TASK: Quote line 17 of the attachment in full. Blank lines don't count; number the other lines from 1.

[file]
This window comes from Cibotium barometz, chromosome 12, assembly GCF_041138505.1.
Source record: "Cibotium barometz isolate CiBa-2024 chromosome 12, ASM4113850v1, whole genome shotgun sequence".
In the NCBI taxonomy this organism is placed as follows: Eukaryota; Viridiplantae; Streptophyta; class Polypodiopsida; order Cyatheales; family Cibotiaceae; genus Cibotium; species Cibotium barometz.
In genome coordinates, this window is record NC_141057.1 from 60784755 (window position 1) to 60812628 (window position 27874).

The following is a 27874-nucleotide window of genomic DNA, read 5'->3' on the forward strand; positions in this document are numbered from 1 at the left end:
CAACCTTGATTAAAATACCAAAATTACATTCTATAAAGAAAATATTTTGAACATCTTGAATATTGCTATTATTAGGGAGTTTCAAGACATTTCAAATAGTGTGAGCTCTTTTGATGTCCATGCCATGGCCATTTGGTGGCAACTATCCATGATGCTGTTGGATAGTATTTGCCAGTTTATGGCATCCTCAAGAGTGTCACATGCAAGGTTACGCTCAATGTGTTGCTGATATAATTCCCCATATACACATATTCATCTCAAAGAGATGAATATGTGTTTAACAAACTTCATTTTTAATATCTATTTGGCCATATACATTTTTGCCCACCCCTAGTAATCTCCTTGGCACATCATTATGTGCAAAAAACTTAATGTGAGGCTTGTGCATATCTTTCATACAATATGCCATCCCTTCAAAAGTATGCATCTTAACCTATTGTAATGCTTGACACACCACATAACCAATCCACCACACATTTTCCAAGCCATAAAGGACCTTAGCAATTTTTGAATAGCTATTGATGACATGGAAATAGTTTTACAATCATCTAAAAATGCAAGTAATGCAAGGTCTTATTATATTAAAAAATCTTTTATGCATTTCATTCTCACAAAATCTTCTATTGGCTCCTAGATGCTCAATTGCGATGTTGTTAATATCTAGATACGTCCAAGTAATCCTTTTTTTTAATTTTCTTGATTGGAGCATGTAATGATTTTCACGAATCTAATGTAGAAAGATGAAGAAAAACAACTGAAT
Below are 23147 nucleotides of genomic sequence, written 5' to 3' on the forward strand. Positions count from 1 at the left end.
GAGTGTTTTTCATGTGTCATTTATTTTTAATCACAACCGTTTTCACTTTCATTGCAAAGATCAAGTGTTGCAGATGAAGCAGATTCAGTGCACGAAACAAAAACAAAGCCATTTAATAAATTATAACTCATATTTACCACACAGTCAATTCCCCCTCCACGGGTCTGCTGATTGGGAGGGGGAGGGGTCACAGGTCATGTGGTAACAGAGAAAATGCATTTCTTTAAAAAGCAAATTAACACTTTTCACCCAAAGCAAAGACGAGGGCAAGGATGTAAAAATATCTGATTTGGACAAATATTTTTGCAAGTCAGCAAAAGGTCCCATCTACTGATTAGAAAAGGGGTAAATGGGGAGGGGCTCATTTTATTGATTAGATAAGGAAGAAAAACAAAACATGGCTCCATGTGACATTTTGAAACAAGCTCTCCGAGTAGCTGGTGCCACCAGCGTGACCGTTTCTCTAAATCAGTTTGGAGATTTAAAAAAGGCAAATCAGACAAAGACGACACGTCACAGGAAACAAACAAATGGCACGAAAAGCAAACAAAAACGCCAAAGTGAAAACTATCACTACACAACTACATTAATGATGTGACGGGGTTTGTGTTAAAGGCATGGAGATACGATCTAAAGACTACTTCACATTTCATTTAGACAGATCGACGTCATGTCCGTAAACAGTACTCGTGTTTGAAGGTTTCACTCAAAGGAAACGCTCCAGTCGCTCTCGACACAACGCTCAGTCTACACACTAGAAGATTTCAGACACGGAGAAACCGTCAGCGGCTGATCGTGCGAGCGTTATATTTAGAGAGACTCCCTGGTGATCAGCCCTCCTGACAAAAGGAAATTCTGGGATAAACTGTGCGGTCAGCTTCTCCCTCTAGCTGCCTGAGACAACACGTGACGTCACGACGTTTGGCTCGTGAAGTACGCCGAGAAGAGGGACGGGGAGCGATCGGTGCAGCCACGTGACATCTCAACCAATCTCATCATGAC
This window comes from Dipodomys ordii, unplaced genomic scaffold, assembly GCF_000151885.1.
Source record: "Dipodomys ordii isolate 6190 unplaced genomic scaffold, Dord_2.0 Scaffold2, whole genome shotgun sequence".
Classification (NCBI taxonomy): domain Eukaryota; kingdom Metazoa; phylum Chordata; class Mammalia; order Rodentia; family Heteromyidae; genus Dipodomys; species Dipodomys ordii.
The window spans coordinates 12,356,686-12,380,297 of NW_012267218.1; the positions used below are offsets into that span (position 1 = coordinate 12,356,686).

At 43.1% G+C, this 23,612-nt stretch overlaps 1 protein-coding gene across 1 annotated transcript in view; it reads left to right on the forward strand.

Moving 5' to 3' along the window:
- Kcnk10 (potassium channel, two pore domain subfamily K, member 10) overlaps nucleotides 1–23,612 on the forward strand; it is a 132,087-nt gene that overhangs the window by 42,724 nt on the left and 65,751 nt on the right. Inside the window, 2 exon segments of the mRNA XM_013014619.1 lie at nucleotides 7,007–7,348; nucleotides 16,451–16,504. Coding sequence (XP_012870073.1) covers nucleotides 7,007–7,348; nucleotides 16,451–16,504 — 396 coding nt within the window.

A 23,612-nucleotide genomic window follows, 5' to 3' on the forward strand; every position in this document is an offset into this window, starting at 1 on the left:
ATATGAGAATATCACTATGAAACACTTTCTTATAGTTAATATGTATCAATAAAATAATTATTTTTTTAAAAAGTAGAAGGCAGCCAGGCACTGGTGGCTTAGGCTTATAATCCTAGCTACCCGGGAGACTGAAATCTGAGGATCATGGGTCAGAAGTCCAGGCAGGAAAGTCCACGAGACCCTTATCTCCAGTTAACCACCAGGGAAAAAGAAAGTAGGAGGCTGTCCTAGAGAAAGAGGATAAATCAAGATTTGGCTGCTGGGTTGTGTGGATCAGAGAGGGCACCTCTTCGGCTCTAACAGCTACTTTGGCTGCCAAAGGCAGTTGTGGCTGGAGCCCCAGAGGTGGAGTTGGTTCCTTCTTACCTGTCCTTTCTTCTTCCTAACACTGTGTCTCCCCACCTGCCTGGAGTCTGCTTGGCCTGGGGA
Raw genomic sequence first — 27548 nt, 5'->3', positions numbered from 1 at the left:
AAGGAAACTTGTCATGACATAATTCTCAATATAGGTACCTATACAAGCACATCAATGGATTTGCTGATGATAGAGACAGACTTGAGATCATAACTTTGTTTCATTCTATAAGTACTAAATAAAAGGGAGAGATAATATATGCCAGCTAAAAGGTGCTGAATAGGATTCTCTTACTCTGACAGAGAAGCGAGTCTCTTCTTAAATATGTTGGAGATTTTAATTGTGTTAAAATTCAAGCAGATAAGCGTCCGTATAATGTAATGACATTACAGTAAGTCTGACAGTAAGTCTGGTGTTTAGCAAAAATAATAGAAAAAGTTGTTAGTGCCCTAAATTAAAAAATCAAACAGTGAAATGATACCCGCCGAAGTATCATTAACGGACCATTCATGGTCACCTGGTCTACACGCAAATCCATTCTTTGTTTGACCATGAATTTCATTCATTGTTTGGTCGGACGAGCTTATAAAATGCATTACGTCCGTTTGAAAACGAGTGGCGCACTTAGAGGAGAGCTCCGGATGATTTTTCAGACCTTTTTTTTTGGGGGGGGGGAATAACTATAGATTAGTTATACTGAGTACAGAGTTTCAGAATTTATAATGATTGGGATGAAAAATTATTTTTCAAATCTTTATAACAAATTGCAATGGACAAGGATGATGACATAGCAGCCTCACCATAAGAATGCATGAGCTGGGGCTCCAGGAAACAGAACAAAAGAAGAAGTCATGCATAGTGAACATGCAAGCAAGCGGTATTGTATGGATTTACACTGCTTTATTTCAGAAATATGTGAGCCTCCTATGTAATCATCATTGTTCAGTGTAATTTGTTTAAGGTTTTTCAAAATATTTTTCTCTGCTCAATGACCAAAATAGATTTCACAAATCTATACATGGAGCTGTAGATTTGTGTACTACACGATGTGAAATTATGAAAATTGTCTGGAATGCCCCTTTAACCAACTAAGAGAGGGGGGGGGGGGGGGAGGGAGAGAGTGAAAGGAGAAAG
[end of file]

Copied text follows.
ATATGAGAATATCACTATGAAACACTTTCTTATAGTTAATATGTATCAATAAAATAATTATTTTTTTAAAAAGTAGAAGGCAGCCAGGCACTGGTGGCTTAGGCTTATAATCCTAGCTACCCGGGAGACTGAAATCTGAGGATCATGGGTCAGAAGTCCAGGCAGGAAAGTCCACGAGACCCTTATCTCCAGTTAACCACCAGGGAAAAAGAAAGTAGGAGGCTGTCCTAGAGAAAGAGGATAAATCAAGATTTGGCTGCTGGGTTGTGTGGATCAGAGAGGGCACCTCTTCGGCTCTAACAGCTACTTTGGCTGCCAAAGGCAGTTGTGGCTGGAGCCCCAGAGGTGGAGTTGGTTCCTTCTTACCTGTCCTTTCTTCTTCCTAACACTGTGTCTCCCCACCTGCCTGGAGTCTGCTTGGCCTGGGGA